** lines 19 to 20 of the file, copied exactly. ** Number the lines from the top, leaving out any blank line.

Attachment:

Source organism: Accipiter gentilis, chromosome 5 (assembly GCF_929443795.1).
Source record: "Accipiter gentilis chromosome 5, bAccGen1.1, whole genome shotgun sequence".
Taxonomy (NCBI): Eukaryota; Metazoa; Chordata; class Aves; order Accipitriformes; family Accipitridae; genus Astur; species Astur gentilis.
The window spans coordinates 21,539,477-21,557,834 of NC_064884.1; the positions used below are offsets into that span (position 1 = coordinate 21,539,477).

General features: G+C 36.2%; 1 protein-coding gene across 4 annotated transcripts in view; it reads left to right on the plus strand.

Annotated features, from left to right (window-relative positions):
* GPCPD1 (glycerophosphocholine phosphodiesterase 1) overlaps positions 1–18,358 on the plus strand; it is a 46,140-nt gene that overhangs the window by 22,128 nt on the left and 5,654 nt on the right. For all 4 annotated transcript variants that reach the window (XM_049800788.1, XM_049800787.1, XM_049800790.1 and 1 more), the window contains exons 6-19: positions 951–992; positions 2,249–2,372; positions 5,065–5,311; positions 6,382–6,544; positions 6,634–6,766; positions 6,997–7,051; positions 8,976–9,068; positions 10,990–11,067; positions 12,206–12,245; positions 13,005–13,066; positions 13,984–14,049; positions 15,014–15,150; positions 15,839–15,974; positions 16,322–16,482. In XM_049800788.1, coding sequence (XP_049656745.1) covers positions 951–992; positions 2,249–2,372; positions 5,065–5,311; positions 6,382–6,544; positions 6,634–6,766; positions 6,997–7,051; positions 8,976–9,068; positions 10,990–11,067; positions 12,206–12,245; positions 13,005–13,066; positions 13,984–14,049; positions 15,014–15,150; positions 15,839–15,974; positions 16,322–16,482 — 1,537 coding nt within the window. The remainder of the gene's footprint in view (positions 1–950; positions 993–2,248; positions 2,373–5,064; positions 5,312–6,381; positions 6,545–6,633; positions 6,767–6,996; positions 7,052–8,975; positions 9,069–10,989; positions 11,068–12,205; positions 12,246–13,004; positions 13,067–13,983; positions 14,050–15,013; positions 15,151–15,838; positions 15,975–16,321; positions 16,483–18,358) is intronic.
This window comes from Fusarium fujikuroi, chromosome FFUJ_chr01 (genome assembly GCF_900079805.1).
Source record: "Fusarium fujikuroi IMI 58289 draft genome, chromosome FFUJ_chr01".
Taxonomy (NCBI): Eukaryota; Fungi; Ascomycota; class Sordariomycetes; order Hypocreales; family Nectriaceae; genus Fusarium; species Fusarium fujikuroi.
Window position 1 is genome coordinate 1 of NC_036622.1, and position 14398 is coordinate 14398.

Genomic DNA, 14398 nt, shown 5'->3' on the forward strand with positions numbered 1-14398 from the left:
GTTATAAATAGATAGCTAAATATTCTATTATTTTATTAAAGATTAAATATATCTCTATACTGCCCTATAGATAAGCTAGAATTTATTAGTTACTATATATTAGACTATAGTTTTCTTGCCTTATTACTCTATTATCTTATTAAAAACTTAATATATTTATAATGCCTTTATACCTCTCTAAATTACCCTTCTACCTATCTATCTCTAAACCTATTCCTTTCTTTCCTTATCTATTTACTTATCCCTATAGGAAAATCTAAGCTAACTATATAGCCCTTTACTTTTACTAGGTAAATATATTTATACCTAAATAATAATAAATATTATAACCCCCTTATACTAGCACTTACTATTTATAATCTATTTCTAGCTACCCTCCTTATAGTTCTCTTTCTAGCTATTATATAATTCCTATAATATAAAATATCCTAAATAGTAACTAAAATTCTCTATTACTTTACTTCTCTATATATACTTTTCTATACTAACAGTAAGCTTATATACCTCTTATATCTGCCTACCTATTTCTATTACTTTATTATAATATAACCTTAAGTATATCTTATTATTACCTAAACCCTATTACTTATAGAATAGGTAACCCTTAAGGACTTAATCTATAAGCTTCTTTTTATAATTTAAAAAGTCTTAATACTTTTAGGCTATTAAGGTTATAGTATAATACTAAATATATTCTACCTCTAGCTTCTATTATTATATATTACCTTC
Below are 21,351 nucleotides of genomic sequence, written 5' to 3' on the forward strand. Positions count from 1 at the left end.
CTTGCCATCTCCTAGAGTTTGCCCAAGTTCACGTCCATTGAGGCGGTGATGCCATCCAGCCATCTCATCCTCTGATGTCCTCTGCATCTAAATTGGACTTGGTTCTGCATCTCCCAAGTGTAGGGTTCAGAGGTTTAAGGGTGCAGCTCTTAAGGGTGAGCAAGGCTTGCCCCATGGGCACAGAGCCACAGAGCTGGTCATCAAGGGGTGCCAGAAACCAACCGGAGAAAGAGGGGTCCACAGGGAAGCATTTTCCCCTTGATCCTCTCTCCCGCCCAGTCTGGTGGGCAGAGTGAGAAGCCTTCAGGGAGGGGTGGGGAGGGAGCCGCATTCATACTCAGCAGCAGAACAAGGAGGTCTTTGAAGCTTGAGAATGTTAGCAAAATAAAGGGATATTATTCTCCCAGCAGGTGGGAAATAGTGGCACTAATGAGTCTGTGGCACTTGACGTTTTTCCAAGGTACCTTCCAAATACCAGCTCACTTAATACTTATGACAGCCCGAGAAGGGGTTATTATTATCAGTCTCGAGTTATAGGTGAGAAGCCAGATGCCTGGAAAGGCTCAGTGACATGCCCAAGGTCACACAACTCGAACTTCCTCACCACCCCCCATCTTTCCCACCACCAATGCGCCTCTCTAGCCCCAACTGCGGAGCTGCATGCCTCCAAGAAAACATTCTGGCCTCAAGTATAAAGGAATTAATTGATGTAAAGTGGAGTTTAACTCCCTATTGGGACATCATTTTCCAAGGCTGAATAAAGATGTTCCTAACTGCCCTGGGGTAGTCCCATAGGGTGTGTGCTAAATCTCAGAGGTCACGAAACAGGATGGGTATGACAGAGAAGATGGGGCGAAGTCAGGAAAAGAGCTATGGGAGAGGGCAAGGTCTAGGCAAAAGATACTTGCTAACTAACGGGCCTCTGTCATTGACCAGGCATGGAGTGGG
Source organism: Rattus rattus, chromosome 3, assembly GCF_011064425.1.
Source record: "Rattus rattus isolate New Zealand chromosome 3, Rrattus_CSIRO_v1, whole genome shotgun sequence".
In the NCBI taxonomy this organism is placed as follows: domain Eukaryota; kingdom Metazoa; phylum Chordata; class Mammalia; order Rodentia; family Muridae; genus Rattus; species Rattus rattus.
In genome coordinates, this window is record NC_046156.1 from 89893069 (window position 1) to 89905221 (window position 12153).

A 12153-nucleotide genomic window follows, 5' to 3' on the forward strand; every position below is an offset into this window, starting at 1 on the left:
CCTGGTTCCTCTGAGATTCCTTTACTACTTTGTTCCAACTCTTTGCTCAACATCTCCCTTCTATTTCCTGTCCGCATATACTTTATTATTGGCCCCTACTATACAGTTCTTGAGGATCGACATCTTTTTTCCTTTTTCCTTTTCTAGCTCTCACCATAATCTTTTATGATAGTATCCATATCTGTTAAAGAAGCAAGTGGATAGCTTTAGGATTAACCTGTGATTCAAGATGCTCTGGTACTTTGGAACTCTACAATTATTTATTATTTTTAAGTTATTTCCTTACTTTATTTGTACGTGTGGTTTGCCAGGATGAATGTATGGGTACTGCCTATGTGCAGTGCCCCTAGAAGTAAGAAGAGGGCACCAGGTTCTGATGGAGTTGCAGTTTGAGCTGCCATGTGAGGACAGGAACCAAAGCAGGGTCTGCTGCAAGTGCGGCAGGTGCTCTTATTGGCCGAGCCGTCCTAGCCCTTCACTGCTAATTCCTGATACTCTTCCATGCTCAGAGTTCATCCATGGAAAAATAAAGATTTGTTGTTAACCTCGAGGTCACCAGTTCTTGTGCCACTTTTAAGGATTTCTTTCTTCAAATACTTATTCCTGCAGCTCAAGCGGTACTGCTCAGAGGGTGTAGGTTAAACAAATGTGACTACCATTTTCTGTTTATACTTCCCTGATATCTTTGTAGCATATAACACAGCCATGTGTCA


In genome coordinates, this window is record NC_046156.1 from 89893069 (window position 1) to 89905221 (window position 12153).

A 12153-nucleotide genomic window follows, 5' to 3' on the forward strand; every position below is an offset into this window, starting at 1 on the left: